World Bunkering asked: “How can traders cope with increased counterparty risk as more large shipping companies get into financial trouble?” According to Cepsa the principles are “few and clear: a good credit assessment, complying with the credit limits derived from the assessment and continuous monitoring of each client’s position”. “But in practice,” the Cepsa spokesperson conceded, “in the present situation any credit assessment is subject to be surpassed by the stark reality, or the assessment might be such that only limited sales might be carried out within its limits. Therefore, not only is best practice paramount, but the financial capacity to cope with defaults will be necessary, and some players might not be able either to cope with those defaults, or to apply limits allowing a minimum level of sales.”

So will there be consolidation in the market, with fewer traders, as pressure on margins continues? “Most probably. We can imagine scenarios where small and medium-sized traders will join to put together resources and become more competitive, or simply to avoid disappearing.”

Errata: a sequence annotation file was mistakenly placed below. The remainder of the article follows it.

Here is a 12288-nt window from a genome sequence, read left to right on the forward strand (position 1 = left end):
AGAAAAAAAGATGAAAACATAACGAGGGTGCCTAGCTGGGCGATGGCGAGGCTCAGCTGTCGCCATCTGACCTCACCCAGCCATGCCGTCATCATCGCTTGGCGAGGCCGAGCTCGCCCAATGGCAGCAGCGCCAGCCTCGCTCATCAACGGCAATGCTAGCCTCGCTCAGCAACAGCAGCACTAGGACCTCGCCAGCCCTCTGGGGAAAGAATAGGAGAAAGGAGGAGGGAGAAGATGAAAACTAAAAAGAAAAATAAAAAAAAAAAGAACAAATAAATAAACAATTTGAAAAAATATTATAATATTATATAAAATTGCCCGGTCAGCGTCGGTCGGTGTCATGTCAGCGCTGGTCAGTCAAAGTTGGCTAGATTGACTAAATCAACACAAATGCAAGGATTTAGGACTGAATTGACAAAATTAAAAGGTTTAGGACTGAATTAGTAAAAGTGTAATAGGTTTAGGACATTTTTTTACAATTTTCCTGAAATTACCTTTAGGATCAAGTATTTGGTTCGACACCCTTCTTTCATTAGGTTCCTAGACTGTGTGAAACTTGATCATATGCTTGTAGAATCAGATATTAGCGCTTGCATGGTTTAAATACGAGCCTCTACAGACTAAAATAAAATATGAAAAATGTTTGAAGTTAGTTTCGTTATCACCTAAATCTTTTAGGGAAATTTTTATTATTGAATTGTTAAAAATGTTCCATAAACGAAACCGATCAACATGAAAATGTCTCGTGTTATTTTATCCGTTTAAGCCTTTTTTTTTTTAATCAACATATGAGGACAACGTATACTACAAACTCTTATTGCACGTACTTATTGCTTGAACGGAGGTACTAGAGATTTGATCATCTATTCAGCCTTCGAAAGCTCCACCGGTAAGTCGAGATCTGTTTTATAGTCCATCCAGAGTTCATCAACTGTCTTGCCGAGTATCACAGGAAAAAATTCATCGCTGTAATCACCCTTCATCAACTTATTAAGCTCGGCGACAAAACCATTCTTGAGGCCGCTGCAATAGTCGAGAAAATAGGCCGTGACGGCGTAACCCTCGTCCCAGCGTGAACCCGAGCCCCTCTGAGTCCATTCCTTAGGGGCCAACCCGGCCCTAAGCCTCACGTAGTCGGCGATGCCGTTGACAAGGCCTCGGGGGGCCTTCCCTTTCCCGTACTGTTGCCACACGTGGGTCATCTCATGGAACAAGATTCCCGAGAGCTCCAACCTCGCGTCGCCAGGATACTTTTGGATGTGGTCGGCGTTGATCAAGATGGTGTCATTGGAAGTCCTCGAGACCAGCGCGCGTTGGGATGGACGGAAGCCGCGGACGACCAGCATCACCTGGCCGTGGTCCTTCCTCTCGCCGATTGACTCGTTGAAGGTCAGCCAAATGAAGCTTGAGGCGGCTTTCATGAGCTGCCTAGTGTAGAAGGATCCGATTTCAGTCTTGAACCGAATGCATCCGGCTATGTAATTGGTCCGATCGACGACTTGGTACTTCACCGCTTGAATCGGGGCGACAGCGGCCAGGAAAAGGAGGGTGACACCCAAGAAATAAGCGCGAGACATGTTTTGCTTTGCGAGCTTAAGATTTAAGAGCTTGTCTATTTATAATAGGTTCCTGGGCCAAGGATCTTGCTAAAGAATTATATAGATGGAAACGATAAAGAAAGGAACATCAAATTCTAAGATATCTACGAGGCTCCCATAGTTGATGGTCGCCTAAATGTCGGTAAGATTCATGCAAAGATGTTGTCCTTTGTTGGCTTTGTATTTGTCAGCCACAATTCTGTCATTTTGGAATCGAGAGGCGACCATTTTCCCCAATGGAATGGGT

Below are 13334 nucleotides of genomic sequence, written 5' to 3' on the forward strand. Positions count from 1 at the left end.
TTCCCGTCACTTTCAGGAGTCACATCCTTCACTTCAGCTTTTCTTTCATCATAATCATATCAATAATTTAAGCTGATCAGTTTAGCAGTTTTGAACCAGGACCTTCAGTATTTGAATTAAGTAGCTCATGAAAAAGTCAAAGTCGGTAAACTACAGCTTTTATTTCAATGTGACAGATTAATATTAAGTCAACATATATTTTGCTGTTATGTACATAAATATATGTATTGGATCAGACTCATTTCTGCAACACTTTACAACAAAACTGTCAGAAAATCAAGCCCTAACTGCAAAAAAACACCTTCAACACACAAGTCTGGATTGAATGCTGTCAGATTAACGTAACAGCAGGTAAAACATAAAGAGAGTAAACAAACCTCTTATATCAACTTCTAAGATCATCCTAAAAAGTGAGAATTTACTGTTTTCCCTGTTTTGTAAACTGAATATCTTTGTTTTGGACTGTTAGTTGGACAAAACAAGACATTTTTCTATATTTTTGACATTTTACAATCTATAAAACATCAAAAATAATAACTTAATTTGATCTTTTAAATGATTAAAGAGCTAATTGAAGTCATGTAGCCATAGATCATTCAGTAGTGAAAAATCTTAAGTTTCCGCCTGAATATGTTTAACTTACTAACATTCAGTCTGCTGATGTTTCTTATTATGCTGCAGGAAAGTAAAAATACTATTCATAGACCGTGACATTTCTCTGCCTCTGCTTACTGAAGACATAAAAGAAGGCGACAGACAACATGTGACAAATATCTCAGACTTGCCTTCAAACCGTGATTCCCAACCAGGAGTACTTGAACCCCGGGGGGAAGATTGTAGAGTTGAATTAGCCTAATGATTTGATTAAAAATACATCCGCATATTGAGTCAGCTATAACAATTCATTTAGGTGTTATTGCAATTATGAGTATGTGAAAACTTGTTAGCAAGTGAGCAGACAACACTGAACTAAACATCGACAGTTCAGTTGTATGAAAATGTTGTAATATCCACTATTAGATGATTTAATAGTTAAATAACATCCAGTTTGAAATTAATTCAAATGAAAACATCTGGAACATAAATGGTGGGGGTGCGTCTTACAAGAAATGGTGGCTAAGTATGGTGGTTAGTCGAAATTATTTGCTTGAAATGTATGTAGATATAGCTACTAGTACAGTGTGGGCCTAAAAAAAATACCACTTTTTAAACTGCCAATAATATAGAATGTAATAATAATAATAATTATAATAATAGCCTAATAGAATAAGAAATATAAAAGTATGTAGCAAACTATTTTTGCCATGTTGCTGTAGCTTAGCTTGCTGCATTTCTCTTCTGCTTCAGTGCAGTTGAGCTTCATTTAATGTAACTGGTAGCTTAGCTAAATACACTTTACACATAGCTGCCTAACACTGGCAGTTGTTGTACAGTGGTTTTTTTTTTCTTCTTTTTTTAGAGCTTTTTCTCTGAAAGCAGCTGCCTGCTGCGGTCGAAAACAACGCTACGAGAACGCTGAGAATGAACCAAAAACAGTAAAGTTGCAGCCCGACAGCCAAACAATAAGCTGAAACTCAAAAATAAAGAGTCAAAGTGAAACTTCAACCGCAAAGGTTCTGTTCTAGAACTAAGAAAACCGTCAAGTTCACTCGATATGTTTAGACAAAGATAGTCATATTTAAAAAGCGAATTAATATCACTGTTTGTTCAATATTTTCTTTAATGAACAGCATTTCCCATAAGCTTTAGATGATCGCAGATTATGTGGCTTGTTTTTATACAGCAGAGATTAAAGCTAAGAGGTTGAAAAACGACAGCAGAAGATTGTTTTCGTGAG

And is the role of the trader changing? Cepsa thinks so. “In some cases we see traders that are already developing activities as consultants and/or brokers. Also, it is becoming more and more frequent that big traders act as financiers for their customers.” While not consolidation in the real sense of the word, global supplier and trader of marine fuel, OW Bunker, has recently launched a new unified German brand, OW Bunker Germany. The move follows the merger of Wrist Bunker Supply and Wrist Worldwide Trading, companies within the Wrist Group, OW Bunker’s parent company. OW says that the new entity will incorporate the two distinct trading and physical supply divisions under one brand, capitalizing on OW’s global market-leading position.

“The new brand provides scale to the business, as one of the largest bunker suppliers in Germany, and capitalizes on the global credibility, capabilities and infrastructure of OW Bunker, which has a reputation worldwide as a leading marine fuel supply organization,” said its executive vice president, Götz Lehsten.

“In these tough economic times, customers want to work with suppliers that have the financial strength and stability, as well as quality products and services to help them develop the best and most viable fuel procurement solutions that meet the specific demands of their businesses. The OW Bunker brand carries this credibility,” continued Mr Lehsten.

Added 14 May 2012 in the category: Spring 2012